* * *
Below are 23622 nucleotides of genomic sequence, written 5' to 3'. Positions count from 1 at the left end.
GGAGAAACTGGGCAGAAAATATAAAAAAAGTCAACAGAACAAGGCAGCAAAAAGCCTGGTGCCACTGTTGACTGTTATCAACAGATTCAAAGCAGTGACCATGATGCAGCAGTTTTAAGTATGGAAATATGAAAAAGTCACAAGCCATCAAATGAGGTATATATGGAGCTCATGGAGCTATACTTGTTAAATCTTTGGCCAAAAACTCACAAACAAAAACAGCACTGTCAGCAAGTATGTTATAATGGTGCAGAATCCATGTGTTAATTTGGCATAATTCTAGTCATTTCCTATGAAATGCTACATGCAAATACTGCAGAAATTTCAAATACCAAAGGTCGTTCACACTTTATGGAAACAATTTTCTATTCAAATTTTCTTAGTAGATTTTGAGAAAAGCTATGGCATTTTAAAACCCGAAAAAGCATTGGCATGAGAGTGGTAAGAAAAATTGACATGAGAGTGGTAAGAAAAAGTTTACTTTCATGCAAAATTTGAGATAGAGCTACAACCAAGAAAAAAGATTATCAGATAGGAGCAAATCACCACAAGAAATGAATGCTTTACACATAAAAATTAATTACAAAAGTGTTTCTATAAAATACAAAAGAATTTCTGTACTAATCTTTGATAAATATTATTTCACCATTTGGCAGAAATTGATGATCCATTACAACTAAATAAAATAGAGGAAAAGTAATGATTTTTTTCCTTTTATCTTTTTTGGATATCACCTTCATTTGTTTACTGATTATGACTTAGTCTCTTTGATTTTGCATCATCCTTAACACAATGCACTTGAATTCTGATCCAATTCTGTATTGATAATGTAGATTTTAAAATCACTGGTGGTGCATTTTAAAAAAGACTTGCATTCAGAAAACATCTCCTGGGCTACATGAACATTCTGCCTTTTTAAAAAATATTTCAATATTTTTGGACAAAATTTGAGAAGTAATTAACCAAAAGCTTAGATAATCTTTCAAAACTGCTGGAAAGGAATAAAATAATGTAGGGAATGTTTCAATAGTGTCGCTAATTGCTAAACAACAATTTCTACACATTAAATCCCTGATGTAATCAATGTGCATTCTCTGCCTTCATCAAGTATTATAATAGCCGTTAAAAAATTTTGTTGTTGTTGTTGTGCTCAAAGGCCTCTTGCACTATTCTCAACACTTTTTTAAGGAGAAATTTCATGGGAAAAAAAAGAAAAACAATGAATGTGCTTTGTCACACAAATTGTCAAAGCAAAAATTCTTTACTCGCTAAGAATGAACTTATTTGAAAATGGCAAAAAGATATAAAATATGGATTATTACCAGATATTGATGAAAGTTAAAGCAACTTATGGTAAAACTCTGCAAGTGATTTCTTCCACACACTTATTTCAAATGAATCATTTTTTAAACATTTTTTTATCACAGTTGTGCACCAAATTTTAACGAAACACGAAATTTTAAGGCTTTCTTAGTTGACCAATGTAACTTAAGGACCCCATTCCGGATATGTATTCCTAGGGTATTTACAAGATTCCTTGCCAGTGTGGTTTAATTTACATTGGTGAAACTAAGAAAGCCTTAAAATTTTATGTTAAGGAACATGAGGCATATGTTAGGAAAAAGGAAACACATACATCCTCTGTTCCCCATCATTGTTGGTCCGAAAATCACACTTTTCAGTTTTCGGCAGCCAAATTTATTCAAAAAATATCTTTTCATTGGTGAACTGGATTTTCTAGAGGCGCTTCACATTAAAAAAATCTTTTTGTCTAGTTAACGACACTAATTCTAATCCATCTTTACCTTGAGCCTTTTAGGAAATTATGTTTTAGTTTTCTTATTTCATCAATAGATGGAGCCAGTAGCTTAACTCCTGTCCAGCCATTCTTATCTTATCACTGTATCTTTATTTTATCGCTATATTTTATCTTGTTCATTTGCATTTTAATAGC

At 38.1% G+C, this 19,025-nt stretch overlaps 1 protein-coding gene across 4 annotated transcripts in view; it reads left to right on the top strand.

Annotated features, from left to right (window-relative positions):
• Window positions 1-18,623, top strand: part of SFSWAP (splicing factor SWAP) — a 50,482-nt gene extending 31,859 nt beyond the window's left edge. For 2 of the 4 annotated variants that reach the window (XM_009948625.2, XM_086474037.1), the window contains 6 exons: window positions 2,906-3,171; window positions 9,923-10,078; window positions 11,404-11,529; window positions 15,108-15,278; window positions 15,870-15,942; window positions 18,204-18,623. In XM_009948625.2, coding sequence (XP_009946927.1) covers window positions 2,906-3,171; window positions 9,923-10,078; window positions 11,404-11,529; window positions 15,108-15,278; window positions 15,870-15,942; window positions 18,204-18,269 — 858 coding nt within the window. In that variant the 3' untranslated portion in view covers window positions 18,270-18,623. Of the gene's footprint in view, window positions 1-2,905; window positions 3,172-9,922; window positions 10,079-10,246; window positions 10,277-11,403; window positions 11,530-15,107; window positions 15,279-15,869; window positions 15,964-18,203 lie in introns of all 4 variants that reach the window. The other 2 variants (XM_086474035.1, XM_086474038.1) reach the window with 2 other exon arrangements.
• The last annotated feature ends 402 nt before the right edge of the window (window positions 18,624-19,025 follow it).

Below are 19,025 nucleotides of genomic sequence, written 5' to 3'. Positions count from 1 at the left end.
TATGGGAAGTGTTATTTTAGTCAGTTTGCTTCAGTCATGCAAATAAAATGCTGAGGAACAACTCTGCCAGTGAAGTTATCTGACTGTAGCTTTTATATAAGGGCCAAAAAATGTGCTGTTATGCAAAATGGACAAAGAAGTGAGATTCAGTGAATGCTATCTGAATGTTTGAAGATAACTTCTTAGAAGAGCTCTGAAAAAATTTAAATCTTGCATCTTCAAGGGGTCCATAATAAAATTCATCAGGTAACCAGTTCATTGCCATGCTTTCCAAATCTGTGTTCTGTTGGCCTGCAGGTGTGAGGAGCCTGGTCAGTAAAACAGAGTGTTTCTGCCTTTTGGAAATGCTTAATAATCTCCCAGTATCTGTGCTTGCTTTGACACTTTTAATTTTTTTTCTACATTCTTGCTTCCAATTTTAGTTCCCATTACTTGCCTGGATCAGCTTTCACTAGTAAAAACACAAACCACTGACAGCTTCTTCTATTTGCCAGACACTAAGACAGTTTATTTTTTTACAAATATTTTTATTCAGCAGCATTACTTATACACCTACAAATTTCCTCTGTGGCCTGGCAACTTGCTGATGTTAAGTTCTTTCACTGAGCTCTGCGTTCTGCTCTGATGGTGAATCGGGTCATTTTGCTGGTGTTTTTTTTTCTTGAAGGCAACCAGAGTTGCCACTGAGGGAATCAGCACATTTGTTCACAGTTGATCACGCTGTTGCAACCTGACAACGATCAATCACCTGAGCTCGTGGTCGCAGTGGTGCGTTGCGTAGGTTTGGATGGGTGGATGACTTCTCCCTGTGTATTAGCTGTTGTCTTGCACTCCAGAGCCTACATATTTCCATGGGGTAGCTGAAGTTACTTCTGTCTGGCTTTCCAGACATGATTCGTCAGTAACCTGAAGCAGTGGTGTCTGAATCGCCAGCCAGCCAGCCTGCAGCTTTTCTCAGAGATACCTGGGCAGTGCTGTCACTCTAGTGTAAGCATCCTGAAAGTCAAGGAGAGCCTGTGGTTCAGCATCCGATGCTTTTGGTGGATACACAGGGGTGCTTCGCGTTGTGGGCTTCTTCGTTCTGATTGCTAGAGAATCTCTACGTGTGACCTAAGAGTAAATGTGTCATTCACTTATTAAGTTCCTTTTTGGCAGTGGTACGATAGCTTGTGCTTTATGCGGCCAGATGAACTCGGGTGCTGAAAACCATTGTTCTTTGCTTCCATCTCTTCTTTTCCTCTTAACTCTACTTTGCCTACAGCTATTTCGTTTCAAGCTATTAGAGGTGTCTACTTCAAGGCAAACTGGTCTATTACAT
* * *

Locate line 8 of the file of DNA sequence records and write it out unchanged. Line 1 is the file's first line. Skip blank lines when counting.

TATGGGAAGTGTTATTTTAGTCAGTTTGCTTCAGTCATGCAAATAAAATGCTGAGGAACAACTCTGCCAGTGAAGTTATCTGACTGTAGCTTTTATATAAGGGCCAAAAAATGTGCTGTTATGCAAAATGGACAAAGAAGTGAGATTCAGTGAATGCTATCTGAATGTTTGAAGATAACTTCTTAGAAGAGCTCTGAAAAAATTTAAATCTTGCATCTTCAAGGGGTCCATAATAAAATTCATCAGGTAACCAGTTCATTGCCATGCTTTCCAAATCTGTGTTCTGTTGGCCTGCAGGTGTGAGGAGCCTGGTCAGTAAAACAGAGTGTTTCTGCCTTTTGGAAATGCTTAATAATCTCCCAGTATCTGTGCTTGCTTTGACACTTTTAATTTTTTTTCTACATTCTTGCTTCCAATTTTAGTTCCCATTACTTGCCTGGATCAGCTTTCACTAGTAAAAACACAAACCACTGACAGCTTCTTCTATTTGCCAGACACTAAGACAGTTTATTTTTTTACAAATATTTTTATTCAGCAGCATTACTTATACACCTACAAATTTCCTCTGTGGCCTGGCAACTTGCTGATGTTAAGTTCTTTCACTGAGCTCTGCGTTCTGCTCTGATGGTGAATCGGGTCATTTTGCTGGTGTTTTTTTTTCTTGAAGGCAACCAGAGTTGCCACTGAGGGAATCAGCACATTTGTTCACAGTTGATCACGCTGTTGCAACCTGACAACGATCAATCACCTGAGCTCGTGGTCGCAGTGGTGCGTTGCGTAGGTTTGGATGGGTGGATGACTTCTCCCTGTGTATTAGCTGTTGTCTTGCACTCCAGAGCCTACATATTTCCATGGGGTAGCTGAAGTTACTTCTGTCTGGCTTTCCAGACATGATTCGTCAGTAACCTGAAGCAGTGGTGTCTGAATCGCCAGCCAGCCAGCCTGCAGCTTTTCTCAGAGATACCTGGGCAGTGCTGTCACTCTAGTGTAAGCATCCTGAAAGTCAAGGAGAGCCTGTGGTTCAGCATCCGATGCTTTTGGTGGATACACAGGGGTGCTTCGCGTTGTGGGCTTCTTCGTTCTGATTGCTAGAGAATCTCTACGTGTGACCTAAGAGTAAATGTGTCATTCACTTATTAAGTTCCTTTTTGGCAGTGGTACGATAGCTTGTGCTTTATGCGGCCAGATGAACTCGGGTGCTGAAAACCATTGTTCTTTGCTTCCATCTCTTCTTTTCCTCTTAACTCTACTTTGCCTACAGCTATTTCGTTTCAAGCTATTAGAGGTGTCTACTTCAAGGCAAACTGGTCTATTACAT